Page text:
05 December, 2020

The Wine After Hemlock

Hope comes to the Valley, borne on the warm sunshine of the Indo-Pak thaw

The Wine After Hemlock
Hajira, 78, is the matriarch of a large family in downtown Srinagar. She always admonished children watching TV. It's plain waste of time, she'd tell them. Last week, though, Hajira's eyes were swollen red, glued as she had been to the idiot box. She found the TV images from Islamabad mesmerising. The family's young ribbed her: what are you watching, fashion show? Hajira would poignantly reply, "I've lived in misery. But from what I have seen on TV, I think you could have a secure future."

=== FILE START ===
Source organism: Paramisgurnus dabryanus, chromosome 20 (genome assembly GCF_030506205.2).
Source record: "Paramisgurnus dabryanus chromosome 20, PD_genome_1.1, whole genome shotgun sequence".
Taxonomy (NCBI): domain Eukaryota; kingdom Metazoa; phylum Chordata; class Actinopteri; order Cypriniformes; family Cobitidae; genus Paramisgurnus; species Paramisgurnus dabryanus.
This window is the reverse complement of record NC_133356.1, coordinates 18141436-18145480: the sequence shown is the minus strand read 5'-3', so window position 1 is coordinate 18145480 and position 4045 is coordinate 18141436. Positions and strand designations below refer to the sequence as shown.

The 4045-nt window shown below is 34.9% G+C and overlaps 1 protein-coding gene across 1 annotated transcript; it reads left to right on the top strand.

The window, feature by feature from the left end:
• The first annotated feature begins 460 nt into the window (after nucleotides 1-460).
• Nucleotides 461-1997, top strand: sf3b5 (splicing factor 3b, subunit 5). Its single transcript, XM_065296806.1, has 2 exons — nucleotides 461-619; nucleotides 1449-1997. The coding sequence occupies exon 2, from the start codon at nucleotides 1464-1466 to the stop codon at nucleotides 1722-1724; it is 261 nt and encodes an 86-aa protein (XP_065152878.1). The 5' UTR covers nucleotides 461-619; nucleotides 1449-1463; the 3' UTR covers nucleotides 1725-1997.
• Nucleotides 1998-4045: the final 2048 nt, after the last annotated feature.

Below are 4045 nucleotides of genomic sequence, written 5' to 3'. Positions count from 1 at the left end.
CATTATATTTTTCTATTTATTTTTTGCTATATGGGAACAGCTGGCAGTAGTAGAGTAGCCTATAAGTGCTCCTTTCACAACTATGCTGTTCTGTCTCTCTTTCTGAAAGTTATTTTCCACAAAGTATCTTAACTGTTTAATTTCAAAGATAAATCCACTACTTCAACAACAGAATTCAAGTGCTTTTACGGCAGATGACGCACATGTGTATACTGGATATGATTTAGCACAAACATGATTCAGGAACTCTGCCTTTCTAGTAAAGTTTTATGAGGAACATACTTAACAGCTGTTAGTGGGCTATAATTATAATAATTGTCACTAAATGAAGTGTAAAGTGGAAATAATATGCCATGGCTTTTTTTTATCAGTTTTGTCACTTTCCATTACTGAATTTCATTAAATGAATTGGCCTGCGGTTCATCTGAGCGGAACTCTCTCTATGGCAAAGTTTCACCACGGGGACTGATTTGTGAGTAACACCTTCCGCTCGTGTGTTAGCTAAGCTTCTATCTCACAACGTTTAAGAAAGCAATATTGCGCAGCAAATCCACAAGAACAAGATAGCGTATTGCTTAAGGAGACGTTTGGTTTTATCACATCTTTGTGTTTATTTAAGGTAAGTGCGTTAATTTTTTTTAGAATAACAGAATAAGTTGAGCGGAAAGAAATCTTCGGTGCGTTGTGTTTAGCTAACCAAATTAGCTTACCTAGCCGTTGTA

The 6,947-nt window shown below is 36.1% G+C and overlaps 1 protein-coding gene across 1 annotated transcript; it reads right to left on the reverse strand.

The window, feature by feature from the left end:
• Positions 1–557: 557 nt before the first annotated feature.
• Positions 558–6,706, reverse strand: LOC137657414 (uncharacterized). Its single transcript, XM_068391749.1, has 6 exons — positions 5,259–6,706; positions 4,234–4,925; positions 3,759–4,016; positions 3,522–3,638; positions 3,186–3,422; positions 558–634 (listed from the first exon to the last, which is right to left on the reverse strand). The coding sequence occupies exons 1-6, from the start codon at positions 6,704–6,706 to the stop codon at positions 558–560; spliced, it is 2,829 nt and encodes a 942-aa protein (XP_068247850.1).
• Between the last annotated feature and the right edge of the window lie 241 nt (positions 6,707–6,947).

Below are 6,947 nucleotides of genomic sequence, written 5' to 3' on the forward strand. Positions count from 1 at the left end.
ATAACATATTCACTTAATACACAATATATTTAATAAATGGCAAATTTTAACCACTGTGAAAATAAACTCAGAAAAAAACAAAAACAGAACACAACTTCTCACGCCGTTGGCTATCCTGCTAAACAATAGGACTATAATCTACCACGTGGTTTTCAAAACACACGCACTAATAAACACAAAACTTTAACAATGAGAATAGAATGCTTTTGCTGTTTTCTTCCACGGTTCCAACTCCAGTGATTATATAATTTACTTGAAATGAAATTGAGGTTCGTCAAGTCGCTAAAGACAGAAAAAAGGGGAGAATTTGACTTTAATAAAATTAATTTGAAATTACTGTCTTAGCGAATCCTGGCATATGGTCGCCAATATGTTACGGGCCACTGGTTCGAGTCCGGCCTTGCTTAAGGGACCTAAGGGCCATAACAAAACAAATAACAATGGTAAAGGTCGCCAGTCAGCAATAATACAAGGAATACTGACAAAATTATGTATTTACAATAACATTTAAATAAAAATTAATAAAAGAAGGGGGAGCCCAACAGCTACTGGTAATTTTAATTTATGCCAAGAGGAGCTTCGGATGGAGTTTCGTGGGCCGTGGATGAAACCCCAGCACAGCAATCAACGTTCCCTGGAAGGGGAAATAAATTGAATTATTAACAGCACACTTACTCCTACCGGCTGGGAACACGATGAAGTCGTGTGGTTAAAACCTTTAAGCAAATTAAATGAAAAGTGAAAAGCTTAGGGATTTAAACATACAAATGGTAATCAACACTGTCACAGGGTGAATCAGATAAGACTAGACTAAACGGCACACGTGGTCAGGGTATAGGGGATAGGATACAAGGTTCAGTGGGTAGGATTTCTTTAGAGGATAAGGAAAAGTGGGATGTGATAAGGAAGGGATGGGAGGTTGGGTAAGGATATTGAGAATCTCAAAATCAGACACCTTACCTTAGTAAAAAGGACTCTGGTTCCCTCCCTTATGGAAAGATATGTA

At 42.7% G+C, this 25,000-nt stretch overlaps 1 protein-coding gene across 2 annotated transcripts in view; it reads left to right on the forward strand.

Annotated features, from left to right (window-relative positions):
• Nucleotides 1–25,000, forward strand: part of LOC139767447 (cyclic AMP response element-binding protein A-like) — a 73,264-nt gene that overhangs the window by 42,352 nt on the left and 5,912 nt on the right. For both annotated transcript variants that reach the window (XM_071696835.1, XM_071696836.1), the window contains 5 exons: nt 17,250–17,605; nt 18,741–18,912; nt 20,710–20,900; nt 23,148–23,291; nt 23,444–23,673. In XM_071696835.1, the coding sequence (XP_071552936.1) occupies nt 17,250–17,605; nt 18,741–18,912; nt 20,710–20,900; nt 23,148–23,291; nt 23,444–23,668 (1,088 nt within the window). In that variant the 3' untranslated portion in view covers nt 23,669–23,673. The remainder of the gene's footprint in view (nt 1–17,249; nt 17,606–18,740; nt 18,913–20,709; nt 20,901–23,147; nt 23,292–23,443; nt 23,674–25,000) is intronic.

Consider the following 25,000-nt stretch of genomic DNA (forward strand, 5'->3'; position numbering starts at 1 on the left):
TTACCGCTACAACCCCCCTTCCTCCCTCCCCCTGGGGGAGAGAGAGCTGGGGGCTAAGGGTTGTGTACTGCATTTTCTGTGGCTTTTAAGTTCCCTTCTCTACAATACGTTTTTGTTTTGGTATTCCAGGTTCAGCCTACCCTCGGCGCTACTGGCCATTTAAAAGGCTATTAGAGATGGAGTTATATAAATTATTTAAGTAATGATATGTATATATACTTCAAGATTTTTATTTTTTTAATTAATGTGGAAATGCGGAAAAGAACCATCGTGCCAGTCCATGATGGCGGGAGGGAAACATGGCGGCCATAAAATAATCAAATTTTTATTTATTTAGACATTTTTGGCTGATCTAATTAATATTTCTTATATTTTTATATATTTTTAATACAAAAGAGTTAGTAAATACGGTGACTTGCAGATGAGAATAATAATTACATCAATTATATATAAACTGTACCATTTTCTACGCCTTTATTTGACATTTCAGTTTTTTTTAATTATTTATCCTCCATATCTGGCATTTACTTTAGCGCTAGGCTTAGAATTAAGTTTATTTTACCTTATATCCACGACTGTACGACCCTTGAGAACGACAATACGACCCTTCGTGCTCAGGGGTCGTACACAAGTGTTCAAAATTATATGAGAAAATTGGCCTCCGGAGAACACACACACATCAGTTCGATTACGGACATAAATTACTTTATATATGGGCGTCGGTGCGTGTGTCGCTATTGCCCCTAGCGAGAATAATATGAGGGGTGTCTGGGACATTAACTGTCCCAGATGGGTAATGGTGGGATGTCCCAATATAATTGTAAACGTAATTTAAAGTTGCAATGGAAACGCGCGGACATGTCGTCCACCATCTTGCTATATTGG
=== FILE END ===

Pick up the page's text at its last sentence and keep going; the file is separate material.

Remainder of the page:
Hope was the first casualty at the time the guns first began to rattle in the Valley. It has now magically reappeared in Hajira's life, in the homes of thousands who on their TV sets tracked the news as it happened in Islamabad. From saarc ceremonies and grandiloquent speeches to the announcement of an Indo-Pak joint declaration, they didn't miss a moment. Some even cried. Says Mushtaq Ahmad, 48, whose younger brother died in the violence that has racked the Valley for the past 14 years, "Kashmir is the barometer of Indo-Pak relations. And if this barometer indicates that the storm has...


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